W. Willard Wirtz, Secretary of Labor, United States Department of Labor, Appellant, v. Barnes Grocer Company, a Corporation; Piggly Wiggly Twin State Distributors, Incorporated, a Corporation; and Bowling Stores, Inc., a Corporation, Appellees, 398 F.2d 718 (8th Cir. 1968)Annotate this Case
Robert E. Nagle, Atty., U. S. Department of Labor, Washington, D. C., for appellant; Charles Donahue, Sol. of Labor, Bessie Margolin, Associate Sol., and David Meyers, Atty., U. S. Dept. of Labor, Washington, D. C., and Harper Barnes, Regional Atty., U. S. Dept. of Labor, Kansas City, Mo., on the brief.
H. K. Wangelin, of Wangelin & Friedewald, Poplar Bluff, Mo., for appellees.
Before VAN OOSTERHOUT, Chief Judge, BLACKMUN, Circuit Judge, and VAN PELT, District Judge.
VAN PELT, District Judge.
This is an action under the Fair Labor Standards Act of June 25, 1938, for injunctive relief. Following a trial, the District Court dismissed the complaint. See Wirtz v. Barnes Grocer Company, 271 F. Supp. 894. Plaintiff Secretary of Labor has appealed.
The primary question involved is whether the three defendants are one enterprise within the meaning and definition of the Act.
Barnes Grocer Company of Poplar Bluff, Missouri, has since 1933 been engaged in the wholesale grocery business. Barnes sells the defendant's three stores and one other Piggly Wiggly store and a group of approximately seventy stores known as Circle B on the basis of cost plus 3½% of markup. It sells its other customers, who number approximately 400, at cost plus 8% markup. Piggly Wiggly Twin State Distributors, Incorporated, hereafter called Piggly Wiggly, operates two retail groceries under franchise from the national Piggly Wiggly Corporation; one is in Poplar Bluff, Missouri and one in Piggott, Arkansas. In the agreement with national Piggly Wiggly it is provided that the "Operator shall be permitted to place on his window in letters substantially smaller the words `Owned and operated by Barnes Grocery Company', or `Barnes Grocery Company Licensee,' inserting his own individual, partnership or corporate name therein." Bowling Stores, Incorporated, hereafter called Bowling, operates a Piggly Wiggly franchised store in Corning, Arkansas.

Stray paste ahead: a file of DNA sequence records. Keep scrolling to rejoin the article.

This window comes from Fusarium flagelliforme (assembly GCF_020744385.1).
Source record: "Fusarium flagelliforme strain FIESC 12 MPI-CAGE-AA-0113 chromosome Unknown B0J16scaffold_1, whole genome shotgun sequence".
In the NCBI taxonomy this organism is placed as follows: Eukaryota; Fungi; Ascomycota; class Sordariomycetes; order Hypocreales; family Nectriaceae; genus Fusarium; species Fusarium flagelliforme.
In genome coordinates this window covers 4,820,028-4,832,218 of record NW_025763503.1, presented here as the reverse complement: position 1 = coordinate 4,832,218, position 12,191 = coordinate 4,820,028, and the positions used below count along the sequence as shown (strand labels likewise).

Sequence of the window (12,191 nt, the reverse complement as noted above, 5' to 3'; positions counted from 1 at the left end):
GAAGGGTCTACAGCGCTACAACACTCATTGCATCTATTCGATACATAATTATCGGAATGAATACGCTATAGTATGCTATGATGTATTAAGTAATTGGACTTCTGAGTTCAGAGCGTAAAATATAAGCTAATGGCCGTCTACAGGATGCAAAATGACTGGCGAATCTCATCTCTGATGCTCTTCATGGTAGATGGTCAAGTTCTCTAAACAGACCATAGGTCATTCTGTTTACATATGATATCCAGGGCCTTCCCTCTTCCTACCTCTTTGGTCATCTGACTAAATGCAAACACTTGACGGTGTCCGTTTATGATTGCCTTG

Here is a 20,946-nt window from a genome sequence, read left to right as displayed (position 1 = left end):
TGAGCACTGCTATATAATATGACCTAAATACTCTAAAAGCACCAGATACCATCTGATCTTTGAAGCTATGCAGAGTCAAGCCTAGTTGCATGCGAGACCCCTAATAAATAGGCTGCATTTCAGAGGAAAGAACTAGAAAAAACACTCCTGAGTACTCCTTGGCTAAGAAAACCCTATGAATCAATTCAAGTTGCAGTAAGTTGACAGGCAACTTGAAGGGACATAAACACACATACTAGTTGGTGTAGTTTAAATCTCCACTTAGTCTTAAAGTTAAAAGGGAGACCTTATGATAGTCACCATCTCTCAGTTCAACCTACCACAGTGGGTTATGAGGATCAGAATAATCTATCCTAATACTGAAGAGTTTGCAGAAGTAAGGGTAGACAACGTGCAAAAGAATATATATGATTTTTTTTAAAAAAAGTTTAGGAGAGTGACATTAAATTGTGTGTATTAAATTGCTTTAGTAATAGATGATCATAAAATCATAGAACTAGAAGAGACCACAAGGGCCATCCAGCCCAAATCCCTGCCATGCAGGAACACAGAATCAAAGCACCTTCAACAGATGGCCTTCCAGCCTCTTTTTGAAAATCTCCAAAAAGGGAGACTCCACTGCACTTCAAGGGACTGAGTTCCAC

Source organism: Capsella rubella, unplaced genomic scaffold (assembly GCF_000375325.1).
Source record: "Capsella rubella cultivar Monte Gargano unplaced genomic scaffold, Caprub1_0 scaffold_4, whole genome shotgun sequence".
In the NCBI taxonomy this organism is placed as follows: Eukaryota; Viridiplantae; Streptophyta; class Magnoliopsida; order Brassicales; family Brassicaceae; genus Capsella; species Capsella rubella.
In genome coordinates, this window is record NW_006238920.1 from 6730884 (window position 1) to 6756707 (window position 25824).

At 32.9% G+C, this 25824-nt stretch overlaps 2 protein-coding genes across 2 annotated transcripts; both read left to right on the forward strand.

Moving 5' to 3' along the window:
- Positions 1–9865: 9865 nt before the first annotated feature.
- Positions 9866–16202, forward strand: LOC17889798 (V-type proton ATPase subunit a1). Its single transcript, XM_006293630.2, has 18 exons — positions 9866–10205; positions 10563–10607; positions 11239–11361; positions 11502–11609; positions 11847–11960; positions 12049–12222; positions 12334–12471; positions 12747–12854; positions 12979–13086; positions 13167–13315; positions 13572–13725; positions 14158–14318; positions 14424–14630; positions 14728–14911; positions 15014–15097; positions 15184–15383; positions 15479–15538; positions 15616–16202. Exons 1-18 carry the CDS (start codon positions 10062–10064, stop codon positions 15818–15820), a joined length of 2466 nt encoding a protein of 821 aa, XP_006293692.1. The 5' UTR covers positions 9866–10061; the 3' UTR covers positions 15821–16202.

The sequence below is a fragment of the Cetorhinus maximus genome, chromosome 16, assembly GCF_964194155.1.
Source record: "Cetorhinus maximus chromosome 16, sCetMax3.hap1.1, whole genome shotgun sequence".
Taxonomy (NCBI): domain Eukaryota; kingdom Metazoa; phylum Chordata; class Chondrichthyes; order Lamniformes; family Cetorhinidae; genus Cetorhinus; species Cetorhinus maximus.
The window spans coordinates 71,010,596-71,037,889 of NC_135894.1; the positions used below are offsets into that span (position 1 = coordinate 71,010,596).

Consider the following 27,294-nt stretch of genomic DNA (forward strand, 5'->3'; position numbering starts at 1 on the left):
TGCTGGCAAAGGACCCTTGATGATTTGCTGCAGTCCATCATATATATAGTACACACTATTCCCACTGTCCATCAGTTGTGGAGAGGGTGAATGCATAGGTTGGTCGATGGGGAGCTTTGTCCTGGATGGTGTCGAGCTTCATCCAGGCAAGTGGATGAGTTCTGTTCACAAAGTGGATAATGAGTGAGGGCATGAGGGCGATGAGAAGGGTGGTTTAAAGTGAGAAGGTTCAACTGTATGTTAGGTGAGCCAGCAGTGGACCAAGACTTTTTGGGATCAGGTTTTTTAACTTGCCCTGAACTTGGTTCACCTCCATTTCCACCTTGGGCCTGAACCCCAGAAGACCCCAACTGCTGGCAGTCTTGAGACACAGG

The trial court's findings in the reported opinion set forth the gross dollar volume of sales of Barnes and of each of the retail stores and the amount of the sales by Barnes to each store. From these figures it is evident that in 1964 and 1965 Barnes supplied the three retail stores with over 50% of their total purchases of goods and merchandise except for the Corning store in 1965 in which the percentage was 47.3%. Substantial items, dollar wise, sold by the retail stores, such as meats, were not handled by Barnes. Hence the dependency on Barnes as a grocery supplier is greater than these percentages would indicate. The stock ownership as set out in the trial court's opinion is undisputed as are the officers and directors enumerated. We note, as did the trial court, that J. B. Jeffress and Mrs. D. S. McMullan are brother and sister, and G. L. Jeffress and his wife are their parents. These three related families own all of the stock of Barnes and, with Barnes, all of the stock of the other corporations except 20 shares in Bowling which are owned by James Hammack, the Barnes Company accountant. The remaining 4,061 shares in Bowling are owned either by Barnes or by members of the Jeffress family. The Jeffress and McMullans held all of the offices, including directorships, in Barnes and Piggly Wiggly during 1964, 1965 and 1966. Floyd Naylor, hereafter mentioned, and accountant Hammack, are officers and directors of Bowling, along with Mr. McMullan.